Review: Accell Original PowerSquid surge protector and power conditioner
The Accell Original PowerSquid is a wall-mountable five-port surge protector, power conditioner, and surge protector, with a six-foot extension cord. It’s designed to not waste any outlets to oversized biscuit-blocks, unlike a traditional extension block where you might only be able to make use of two or three outlets if you’re dealing with large transformers.
The PowerSquid seems designed to tackle an accessory nightmare I live with. My computer speakers use an AC converter block power supply, my cable modem uses a block, my wireless router uses a block, and I have three more blocks related to phone chargers, external hard drive power supplies, and a tablet adapter. I’ve also got block power converters unplugged at the moment for a two battery chargers, and an electric scarf I recently reviewed within close proximity. Throw in a computer and two monitors, and it looks like a hairball.
For me, this means I have four power strips laying about, completely filled, pulling next to no power (judging by my Kill-A-Watt), off of the two wall outlets I have powering this mess. It’s not pretty.
The PowerSquid also features power conditioning for better audio, and theoretically better video on devices plugged into it. Not having particularly dirty power or line noise that’s noticeable, I can’t comment on that.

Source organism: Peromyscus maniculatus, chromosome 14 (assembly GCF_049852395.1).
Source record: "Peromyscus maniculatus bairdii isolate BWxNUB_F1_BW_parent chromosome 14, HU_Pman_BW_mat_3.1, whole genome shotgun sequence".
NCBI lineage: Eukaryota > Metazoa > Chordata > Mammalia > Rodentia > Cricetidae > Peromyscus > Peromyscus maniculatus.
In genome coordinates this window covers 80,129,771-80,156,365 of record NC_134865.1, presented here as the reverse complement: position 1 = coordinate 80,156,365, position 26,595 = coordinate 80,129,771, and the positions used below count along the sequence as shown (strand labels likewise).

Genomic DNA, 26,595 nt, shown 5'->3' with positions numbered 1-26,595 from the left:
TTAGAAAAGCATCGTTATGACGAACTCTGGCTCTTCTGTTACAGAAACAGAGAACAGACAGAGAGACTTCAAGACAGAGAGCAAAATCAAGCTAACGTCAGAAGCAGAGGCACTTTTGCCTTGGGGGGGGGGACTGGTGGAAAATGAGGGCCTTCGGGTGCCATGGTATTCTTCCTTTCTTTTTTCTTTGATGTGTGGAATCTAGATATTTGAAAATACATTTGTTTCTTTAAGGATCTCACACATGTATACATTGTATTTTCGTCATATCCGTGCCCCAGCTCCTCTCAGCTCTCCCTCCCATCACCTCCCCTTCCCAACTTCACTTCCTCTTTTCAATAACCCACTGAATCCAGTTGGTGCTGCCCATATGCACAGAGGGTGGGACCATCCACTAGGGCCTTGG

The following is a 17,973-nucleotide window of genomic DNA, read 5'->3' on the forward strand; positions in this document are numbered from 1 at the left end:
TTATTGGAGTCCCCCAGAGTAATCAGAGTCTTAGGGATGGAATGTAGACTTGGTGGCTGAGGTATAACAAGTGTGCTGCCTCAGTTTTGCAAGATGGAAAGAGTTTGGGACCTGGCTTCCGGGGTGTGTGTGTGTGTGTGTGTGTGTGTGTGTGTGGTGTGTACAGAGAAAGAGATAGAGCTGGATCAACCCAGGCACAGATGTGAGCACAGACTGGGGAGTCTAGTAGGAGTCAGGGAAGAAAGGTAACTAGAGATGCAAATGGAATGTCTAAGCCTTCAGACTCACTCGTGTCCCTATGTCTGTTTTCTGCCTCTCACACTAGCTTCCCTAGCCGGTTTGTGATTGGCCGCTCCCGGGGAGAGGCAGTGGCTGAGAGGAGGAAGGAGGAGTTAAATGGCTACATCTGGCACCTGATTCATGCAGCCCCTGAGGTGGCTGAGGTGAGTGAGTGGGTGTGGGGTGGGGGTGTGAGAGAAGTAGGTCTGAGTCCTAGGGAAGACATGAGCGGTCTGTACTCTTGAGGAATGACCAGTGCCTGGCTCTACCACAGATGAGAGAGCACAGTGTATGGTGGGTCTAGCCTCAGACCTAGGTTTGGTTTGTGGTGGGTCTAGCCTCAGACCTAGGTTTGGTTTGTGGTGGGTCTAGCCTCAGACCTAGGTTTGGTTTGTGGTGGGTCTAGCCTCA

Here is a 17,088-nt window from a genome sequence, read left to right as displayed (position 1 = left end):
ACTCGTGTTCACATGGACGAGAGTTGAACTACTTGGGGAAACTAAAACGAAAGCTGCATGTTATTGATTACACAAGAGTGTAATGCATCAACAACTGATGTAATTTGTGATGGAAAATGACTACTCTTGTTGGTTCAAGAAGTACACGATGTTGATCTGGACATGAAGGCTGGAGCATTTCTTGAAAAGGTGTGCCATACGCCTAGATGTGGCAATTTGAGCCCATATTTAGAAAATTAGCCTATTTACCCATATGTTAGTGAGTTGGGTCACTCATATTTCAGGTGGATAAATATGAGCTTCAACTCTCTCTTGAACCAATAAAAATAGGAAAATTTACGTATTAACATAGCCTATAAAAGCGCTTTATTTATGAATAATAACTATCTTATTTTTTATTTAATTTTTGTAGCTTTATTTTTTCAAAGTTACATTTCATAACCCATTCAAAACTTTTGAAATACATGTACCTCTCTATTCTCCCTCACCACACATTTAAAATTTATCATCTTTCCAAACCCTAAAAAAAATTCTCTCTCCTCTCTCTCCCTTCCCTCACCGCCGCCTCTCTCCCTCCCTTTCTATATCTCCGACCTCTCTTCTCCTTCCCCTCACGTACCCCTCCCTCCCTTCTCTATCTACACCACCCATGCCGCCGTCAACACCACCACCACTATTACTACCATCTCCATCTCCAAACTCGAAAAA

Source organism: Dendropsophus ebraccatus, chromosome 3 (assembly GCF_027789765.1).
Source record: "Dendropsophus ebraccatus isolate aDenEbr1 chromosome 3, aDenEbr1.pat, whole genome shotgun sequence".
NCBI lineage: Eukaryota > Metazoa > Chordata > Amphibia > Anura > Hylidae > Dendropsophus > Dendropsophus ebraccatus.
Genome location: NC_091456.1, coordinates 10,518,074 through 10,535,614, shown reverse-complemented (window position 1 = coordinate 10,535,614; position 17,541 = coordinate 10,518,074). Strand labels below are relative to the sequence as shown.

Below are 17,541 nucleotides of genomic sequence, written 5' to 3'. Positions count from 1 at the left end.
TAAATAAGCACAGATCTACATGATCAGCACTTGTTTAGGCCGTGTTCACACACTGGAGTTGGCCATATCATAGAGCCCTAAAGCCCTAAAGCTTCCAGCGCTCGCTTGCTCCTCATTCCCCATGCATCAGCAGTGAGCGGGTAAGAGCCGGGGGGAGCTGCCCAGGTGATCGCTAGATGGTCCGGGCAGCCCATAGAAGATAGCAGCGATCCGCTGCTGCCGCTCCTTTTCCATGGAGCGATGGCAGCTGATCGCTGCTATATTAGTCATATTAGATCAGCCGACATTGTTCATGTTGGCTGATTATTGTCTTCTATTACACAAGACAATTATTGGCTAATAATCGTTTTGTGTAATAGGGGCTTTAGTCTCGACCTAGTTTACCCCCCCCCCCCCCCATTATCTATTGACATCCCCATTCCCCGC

The PowerSquid features a “grounded” and “protected” light, as well as a standard power indicator. The ground light will tell you if you’re plugged into a properly grounded outlet or if the house’s previous owner slapped a three-prong outlet in without running a ground wire. The protected indicator lets you know if the power conditioning and surge protection is working properly, if it’s not you’ve just got an extension cord.
Here’s where I start to wonder about this product: It’s built extremely well, the cords are very thick, it feels like you should be running electric chainsaws off of the thing, but it’s for sensitive electronics. It’s far better designed than I feel it needs to be. This engineering tends to add more bulk to the thing, which negates some of the space savings you get from eliminating multiple extension cords.
One of the nicer things about the PowerSquid is the mounting. Most power bars have one or two screw locations on the back that you need to diagram out and screw in screws on another surface, and hope you measured it correctly. While you can do that with the Accell PowerSquid, you can also put one screw into the wall, mount the ‘Squid on it, and then secure the thing with an exterior screw.
There are plenty of other variations of the PowerSquid, some for higher-end equipment, some for stuff you just don’t care about, and some for things 25 feet away. One even has a rotating flat profile plug, perhaps for Christmas trees or similar on a rotating stand.
The Original PowerSquid is available on Amazon for $24.99.